On first glance, a couple of obvious geographic partisan disparities jump out. For instance, Republican donors are heavily concentrated in southern Hillsborough County and Rockingham County. There's also a pocket of Republican donors in the Lakes Region.

Mapping the Money: How Granite Staters Are Giving to the 2016 Candidates

Jul 21, 2015

Nearly two thirds of the contributions from New Hampshire residents to presidential candidates since January went to Democrats, with Hillary Clinton collecting more from Granite Staters than all the Republicans combined.

Zach Nugent for NHPR

Rep. Frank Guinta's recent troubles with the Federal Election Commission have put a serious dent in his fundraising efforts over the past few months. 

Via the NH Rebellion on Facebook

As they make their way around the Granite State, the presidential contenders being met by potential voters frustrated with the political influence of wealthy donors.

NHPR’s digital reporter Brian Wallstin has been reporting on the issue of money in politics and where the candidates stand, and he’s here to talk about what he’s learned.

At campaign events, house parties and town hall meetings across the state, presidential contenders are being met by potential voters who want to know what they plan to do about the role of money in politics.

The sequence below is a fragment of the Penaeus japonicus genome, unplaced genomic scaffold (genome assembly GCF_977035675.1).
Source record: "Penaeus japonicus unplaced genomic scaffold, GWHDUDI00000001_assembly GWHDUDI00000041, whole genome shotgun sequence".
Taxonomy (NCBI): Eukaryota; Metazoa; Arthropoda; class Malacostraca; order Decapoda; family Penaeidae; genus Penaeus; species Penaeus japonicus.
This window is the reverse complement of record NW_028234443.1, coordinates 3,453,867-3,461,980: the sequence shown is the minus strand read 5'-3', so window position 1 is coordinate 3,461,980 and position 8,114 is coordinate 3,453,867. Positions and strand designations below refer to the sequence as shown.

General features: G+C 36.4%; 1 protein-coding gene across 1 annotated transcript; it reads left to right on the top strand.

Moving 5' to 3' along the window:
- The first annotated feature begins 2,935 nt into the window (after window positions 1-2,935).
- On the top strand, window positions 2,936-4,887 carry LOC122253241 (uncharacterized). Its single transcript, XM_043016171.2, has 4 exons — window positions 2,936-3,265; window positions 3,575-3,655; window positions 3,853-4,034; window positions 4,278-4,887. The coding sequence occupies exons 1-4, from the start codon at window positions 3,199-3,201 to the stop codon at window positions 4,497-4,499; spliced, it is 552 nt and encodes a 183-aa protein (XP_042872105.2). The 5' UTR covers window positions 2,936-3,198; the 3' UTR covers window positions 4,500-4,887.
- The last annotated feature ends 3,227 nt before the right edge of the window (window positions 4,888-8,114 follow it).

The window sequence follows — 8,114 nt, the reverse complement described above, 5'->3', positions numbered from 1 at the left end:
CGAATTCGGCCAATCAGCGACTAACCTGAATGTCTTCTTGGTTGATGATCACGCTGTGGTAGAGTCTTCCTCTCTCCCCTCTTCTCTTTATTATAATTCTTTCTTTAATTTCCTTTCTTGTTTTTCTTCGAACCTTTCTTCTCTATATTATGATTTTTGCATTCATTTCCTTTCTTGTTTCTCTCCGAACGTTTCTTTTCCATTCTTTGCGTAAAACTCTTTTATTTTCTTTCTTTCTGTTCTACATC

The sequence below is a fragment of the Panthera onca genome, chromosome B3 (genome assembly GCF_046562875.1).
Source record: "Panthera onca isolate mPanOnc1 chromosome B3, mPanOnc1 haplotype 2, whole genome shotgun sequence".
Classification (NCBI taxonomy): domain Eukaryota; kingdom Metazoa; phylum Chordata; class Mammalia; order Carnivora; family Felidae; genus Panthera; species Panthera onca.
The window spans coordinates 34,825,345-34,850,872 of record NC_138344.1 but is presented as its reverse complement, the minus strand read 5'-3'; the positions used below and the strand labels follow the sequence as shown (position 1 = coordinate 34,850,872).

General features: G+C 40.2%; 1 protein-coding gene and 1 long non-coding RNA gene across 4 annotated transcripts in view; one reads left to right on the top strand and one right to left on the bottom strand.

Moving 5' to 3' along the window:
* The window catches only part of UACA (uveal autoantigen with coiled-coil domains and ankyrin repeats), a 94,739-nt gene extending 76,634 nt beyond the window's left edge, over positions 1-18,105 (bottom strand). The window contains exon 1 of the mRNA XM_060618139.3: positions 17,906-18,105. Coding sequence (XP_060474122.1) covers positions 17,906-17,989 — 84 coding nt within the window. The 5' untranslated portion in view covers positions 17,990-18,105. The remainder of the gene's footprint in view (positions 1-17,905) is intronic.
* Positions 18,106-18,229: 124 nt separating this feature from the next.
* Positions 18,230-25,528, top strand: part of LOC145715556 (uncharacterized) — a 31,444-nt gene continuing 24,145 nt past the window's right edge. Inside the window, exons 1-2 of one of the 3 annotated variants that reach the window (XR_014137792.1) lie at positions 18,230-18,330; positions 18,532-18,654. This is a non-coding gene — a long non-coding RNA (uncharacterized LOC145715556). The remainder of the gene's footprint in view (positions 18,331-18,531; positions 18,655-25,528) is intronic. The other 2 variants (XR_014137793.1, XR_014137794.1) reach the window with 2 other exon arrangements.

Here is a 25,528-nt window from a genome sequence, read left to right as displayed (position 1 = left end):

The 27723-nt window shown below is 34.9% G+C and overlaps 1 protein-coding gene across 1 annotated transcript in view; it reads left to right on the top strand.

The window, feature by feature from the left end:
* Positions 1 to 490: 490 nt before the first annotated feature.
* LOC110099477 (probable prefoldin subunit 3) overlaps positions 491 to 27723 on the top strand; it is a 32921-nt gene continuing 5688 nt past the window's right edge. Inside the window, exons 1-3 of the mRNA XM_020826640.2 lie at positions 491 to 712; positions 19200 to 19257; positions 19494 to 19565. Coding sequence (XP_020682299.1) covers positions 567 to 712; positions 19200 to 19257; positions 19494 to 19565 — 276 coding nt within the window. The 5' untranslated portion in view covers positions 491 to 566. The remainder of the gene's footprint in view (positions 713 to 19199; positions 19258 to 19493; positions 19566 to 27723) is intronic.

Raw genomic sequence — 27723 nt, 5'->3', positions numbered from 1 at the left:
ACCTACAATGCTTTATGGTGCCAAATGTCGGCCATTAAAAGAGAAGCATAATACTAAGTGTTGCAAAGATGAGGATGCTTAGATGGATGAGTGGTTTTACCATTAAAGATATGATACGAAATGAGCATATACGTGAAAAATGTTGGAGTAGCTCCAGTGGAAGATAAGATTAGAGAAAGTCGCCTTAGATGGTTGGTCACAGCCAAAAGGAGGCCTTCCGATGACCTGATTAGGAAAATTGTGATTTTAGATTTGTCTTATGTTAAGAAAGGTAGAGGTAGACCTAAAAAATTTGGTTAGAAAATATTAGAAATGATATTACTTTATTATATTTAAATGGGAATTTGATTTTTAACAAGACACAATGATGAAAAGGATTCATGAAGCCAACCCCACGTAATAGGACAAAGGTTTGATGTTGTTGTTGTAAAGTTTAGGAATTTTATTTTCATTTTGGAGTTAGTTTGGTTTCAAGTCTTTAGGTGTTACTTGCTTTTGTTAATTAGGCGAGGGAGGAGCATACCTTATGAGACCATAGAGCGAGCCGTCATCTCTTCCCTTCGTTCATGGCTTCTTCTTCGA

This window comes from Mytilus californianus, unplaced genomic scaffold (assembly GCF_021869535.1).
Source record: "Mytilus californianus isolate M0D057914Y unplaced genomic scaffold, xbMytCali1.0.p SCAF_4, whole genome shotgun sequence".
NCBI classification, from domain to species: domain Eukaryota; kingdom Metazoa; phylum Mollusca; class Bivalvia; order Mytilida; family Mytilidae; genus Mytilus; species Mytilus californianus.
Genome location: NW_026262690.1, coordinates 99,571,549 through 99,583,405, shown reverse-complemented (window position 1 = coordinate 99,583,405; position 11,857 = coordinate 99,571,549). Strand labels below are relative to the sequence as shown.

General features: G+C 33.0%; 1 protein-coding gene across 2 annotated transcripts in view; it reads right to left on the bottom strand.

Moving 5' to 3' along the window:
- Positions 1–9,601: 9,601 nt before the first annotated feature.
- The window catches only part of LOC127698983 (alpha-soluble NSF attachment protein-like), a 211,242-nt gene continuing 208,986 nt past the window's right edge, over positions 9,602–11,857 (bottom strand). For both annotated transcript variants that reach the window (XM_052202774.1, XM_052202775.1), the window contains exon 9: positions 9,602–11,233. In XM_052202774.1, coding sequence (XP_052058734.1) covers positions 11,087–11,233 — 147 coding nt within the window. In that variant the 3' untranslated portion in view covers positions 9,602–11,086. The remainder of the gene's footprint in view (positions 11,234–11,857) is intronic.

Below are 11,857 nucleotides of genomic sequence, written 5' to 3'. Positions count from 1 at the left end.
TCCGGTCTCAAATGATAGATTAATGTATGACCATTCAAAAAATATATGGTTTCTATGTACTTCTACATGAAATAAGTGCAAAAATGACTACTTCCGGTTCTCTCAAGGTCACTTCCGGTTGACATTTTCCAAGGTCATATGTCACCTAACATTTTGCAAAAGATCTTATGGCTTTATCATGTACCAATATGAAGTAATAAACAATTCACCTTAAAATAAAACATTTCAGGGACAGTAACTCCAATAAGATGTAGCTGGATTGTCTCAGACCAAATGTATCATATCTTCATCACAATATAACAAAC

And the candidates aren’t shying away from the question.

Democrats have taken aim at Citizens United, the Supreme Court’s 2010 ruling that struck down limits on independent expenditures by corporations and unions.

Beverly via Flickr CC

What are the limits on presidential campaign funding? Can I really spend whatever I want to help my candidate get elected?

Courtesy Emma Stein

In December 1999, six weeks before the 2000 New Hampshire primary, John Rauh watched as Republican Sen. John McCain and Democrat Bill Bradley met in Claremont to denounce the role of money in politics.

Sara Plourde / NHPR

If you’re hoping to follow the money in the 2016 presidential primary race, you’ve got a tough task. The fundraising tools available to candidates and their supporters are perhaps more complicated now than in any previous campaign. You've got your political actions committees (or PACs), your super PACs, your exploratory committees, your run-of-the-mill candidate committees, and countless other groups throwing their 2 (billion) cents into the 2016 presidential race.

Allegra Boverman for NHPR

Federal Election Commission reports released today shed more light on the finances of district congressman Frank Guinta.